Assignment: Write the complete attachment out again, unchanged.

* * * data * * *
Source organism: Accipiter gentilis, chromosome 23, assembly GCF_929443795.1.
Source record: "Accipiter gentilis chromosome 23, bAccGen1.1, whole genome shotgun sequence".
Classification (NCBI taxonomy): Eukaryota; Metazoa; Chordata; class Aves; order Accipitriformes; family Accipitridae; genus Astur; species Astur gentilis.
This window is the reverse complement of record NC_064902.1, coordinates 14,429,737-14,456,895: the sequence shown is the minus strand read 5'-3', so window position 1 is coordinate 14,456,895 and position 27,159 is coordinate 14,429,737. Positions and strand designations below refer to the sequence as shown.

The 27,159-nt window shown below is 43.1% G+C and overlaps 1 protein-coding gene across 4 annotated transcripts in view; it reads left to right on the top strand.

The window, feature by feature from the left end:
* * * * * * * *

Source organism: Accipiter gentilis, chromosome 23, assembly GCF_929443795.1.
Source record: "Accipiter gentilis chromosome 23, bAccGen1.1, whole genome shotgun sequence".
Classification (NCBI taxonomy): Eukaryota; Metazoa; Chordata; class Aves; order Accipitriformes; family Accipitridae; genus Astur; species Astur gentilis.
This window is the reverse complement of record NC_064902.1, coordinates 14,429,737-14,456,895: the sequence shown is the minus strand read 5'-3', so window position 1 is coordinate 14,456,895 and position 27,159 is coordinate 14,429,737. Positions and strand designations below refer to the sequence as shown.

The 27,159-nt window shown below is 43.1% G+C and overlaps 1 protein-coding gene across 4 annotated transcripts in view; it reads left to right on the top strand.

The window, feature by feature from the left end: